So much for scientific scepticism that poor Dr. Jones just couldn't find his original hockey stick data that made him famous. You know the one that fails to show any Midevil warming period, no mini-ice age. The one that stops right at 1961, and doesn't show -- what the tree ring data -- you know that data that shows the warming and cooling periods since 1961. Or that the IPCC hand picked one pattern of data and weighed 390x over the others. (yeah, just some minor problems with the statistics, right. A huh!)

ALL to exaggerate the import of .5 degrees Celsius' rise at a low point in Earth's temperature and CO2 history. All to claim there's a CO2 connection when there is no connection. It's just that pesky solar radiation, you know the activity that was at a historic high. (Did I read it was an 8000 year high. No it couldn't be, that would be .... gasp.... contradicting to the global warming religion.)

Those Martians, Jovians, Titans, and Plutonians -- with their SUV's and all -- warming each of those planets during the same period of high solar activity. And dont you think that its strange that none of these places have "green house" gases, well unless you count Titan's liquid methane oceans.

Gosh I get goose bumps all over, as I am so terrified about the earth ... now that it's begun cooling again -- what -- these past 10 years.

What ever you all are smokin, just keep smokin it. The same BS was going on by some of the same people in the 70s, then predicting this hell all freezing over.

Re:Doesn't matter. (5, Insightful)

phantomfive (622387) | more than 4 years ago | (#32094854)

My problem with these scientists (as revealed in the leaked emails) was two things:

1) It showed that the scientists have a very real agenda. While I understand that everyone feels strongly about things sometimes and scientists are only human, when a good scientist notices that he favors a hypothesis, he will test it more rigorously, to make sure it is not his feelings that are distorting his view. This seems to be the opposite approach to what these scientists are taking: they are happy when people who disagree with them die. They show a willingness to try to suppress contrary evidence, even if it means changing the peer review process. Not good stuff, and it makes it hard to trust them.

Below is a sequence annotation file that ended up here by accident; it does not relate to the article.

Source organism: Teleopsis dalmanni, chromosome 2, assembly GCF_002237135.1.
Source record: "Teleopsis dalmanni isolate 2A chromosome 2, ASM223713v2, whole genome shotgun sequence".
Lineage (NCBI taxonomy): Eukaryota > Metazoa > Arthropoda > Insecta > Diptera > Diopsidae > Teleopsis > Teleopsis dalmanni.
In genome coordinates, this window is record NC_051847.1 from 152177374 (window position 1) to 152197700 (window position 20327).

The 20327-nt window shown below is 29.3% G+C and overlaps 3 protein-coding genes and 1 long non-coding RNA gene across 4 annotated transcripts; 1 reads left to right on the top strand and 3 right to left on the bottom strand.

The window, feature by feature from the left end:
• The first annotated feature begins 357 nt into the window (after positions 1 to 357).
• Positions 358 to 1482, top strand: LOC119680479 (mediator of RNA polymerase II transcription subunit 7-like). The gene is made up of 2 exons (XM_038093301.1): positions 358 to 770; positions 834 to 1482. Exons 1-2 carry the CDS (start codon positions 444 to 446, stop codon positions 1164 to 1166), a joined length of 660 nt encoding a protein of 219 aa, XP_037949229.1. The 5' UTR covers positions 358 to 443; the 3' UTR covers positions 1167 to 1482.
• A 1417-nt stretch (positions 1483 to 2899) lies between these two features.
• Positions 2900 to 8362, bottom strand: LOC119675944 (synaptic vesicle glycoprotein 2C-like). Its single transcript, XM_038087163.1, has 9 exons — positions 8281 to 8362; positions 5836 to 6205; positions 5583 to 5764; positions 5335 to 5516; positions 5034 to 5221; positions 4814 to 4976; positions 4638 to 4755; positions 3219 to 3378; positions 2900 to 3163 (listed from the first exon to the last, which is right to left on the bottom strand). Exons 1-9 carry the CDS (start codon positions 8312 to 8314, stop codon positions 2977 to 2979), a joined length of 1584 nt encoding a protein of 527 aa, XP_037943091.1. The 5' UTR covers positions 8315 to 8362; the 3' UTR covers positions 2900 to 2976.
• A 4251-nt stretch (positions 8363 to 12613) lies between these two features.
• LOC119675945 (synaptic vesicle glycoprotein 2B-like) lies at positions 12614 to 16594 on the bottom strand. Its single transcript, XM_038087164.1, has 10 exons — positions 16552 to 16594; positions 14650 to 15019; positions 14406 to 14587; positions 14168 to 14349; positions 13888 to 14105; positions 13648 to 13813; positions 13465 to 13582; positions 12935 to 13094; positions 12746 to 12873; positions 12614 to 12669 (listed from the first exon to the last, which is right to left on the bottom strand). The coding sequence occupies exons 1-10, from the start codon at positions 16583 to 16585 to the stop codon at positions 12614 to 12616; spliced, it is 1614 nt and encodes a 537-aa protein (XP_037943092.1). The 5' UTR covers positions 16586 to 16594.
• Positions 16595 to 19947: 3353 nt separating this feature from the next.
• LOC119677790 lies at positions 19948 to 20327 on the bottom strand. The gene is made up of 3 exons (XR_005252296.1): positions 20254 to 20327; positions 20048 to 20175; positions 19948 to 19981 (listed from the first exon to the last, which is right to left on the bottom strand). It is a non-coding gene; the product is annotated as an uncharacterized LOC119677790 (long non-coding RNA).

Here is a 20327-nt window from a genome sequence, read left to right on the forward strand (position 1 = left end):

2) The presentation to the general public is different than the presentation to scientists. When they publish in peer reviewed publications, they are careful to qualify their statements and not make unsupported conjectures (at least according to the review mentioned here, which I have no reason to doubt). When they speak to the public, the statements are often more dire, and not necessarily supported by the science. You see the results of this kind of stuff a lot, like with the Himalayan glaciers melting completely within the next 30 years (which turned out to be false) or if you talk to the average person about global warming, they will think that New York is going to be submerged, which is not supported by any peer reviewed research.

In essence, these scientists have lost my trust, even if they have not crossed the line into fraud (which I am happy they didn't: this field of science would have been a real mess if they had).

Re:Doesn't matter. (2, Insightful)

wwwald (1452511) | more than 4 years ago | (#32095066)

Regarding communication: that's completely normal. Have you ever tried making carefully qualified statements when explaining scientific research to the public? It does not work. The public expects definite statements from science, it doesn't want to hear what uncertainties are involved or what data is lacking for more certain conclusions.